Digital risk protection has become an area of interest to the channel as customers reach out for help in evaluating the dangers they face across networks.
Earlier this week, the government announced it was looking closely at supply chain risks and the exposure that managed service providers (MSPs) might have to be an attack vector for hackers, adding to the growing sense that customers need to be more on top of where potential threats could be coming from.
One of the vendors in the digital risk arena, Skurio, has reacted to the changing landscape by increasing efforts to support and develop its channel business.
Sophia Anastasi, head of channels and alliances at Skurio, said the more customers were aware of the need to discover where their data resided, and with increased automation and diverse networks, it was important to get a handle on data.
“When SMEs are breached and customer data is taken, or people are aware that their data might not be secure in that environment, it does cause churn and it is very difficult for a customer to come back after an attack like that,” she said.
“More MSSPs [manage security service providers], MSPs and resellers are becoming trusted advisors and telling firms to secure the data, not necessarily just the network. The traditional network perimeter doesn’t exist anymore,” added Anastasi.
“You stand a good chance of securing your data on your own network because you understand what your security stack looks like. But you don’t know what the supply chain looks like and what their security looks like,” she said.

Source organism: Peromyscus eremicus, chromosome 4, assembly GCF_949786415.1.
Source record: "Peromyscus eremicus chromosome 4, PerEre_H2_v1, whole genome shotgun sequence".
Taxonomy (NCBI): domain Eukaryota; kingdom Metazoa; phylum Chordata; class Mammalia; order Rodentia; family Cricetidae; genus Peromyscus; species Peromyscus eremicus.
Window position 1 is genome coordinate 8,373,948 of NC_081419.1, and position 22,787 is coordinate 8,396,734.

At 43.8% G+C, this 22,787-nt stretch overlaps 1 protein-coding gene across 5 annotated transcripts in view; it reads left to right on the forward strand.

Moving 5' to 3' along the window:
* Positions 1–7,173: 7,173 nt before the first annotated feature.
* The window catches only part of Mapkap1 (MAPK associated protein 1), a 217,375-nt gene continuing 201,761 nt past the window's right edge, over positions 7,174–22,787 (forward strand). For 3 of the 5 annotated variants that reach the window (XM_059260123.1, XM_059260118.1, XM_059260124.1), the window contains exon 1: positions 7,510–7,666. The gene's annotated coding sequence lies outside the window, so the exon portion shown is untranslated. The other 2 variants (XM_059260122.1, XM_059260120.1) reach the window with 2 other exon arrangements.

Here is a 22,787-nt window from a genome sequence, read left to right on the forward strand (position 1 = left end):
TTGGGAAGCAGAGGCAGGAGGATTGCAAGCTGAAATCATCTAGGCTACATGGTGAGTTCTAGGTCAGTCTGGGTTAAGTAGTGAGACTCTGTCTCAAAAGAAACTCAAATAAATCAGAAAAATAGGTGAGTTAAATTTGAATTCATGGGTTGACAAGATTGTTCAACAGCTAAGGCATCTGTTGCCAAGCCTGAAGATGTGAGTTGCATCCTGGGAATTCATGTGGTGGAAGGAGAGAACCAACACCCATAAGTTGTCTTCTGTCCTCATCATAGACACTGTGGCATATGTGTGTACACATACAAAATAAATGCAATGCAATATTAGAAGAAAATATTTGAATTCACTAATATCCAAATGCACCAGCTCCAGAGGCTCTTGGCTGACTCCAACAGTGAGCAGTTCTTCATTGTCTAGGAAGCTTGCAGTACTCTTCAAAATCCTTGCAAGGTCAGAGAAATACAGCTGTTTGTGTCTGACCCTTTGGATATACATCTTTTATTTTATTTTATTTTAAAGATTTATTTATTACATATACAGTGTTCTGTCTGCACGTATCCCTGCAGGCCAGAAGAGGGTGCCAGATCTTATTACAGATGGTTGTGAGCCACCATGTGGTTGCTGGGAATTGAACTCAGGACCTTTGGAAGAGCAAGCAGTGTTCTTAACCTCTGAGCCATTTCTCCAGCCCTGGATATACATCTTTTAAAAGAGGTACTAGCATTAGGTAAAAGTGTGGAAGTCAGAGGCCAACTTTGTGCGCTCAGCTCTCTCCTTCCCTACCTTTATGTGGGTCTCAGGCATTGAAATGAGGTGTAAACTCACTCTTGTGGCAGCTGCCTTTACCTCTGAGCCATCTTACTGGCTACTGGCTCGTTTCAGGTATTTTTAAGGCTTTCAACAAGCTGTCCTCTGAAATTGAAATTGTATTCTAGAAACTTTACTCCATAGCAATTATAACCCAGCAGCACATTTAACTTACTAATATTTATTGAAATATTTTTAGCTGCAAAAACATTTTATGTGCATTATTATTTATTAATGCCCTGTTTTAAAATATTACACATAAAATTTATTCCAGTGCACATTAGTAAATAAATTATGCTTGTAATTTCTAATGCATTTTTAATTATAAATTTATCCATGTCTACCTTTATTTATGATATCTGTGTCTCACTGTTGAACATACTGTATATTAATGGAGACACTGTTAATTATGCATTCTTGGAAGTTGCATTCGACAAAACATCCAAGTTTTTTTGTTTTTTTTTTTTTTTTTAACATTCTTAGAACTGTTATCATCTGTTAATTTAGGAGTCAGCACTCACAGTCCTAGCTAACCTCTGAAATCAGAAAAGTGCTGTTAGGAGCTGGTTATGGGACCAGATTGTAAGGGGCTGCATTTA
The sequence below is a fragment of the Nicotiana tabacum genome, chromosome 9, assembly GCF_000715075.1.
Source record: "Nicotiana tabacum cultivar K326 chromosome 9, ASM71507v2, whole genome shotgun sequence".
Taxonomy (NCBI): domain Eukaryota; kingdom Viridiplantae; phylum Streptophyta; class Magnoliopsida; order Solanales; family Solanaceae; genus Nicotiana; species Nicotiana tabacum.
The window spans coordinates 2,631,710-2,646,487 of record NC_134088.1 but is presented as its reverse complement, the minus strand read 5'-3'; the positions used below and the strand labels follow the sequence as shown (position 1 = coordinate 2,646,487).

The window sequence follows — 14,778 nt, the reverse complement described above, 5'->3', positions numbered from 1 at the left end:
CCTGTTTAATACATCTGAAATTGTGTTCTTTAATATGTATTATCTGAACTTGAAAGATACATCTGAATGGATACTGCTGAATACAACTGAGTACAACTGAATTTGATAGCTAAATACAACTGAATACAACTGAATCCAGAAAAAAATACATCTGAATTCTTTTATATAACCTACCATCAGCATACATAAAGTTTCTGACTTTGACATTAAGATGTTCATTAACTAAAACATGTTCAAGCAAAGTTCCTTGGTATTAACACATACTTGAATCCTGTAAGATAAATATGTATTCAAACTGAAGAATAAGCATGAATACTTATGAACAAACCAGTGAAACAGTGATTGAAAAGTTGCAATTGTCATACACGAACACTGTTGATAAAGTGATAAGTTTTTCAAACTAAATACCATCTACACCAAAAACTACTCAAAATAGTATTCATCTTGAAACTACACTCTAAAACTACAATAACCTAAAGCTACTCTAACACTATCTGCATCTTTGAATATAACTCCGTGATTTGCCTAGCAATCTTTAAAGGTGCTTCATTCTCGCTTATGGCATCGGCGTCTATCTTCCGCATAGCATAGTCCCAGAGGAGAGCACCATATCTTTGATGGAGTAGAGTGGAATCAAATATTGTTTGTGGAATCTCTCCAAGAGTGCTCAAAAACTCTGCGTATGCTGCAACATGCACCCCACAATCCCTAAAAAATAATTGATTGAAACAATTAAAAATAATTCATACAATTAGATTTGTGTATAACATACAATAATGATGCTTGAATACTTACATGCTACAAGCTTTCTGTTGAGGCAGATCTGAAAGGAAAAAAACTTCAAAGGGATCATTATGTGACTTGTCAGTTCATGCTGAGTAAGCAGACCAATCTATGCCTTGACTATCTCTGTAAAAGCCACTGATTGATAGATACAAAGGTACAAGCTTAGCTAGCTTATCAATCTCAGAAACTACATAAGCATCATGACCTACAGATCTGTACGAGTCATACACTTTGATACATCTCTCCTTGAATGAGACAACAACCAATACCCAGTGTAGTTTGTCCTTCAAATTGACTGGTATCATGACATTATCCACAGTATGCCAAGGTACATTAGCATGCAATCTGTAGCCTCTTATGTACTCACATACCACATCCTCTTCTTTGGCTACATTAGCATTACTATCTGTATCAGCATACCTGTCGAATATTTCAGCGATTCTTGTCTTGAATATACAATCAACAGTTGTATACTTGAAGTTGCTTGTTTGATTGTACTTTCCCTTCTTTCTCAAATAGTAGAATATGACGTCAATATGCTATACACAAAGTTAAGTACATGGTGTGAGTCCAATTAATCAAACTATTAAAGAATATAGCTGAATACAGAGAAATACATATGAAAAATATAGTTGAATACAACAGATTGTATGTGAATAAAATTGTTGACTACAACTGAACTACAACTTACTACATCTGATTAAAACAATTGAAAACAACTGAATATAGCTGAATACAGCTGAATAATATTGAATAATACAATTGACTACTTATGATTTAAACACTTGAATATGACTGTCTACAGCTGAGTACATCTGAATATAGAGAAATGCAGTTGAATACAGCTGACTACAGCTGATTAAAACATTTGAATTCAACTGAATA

Sophia Anatasia, Skurio
Anastasi was brought in to run the Skurio channel business last October, and has set about making sure that the partner programme ticks the right boxes.
“At the moment, we are working hard on establishing a channel programme. We have built out a channel structure around pricing, MSP programmes, channel marketing and providing MDF [market development funds],” she said. “It is important for us to have a channel-first strategy to partner with organisations that really understand their customers.”
Andrew Pitt, co-founder of security provider Saepio, said it was able to use digital risk protection to show customers where data sat on the dark web, but there was still plenty of hand-holding for the channel to do around risk.
“We are still having to do a lot of education. There is awareness and education. A lot of people are aware that cyber security is a thing and it is a problem. We still see a significant amount of companies in the UK that are requesting security awareness training,” he said.
“A lot of the awareness around DRP [disaster recovery planning] is likely to be driven by valued partners...our job is to look at the customer challenges and come up with innovative ways to help,” added Pitt. “We see ourselves becoming a key operational player to customers and we go from someone reactively responding to getting ahead.”
Pitt said the channel had a role to play in making it clear to customers where the risks were and advising them what steps to take to reduce their exposure.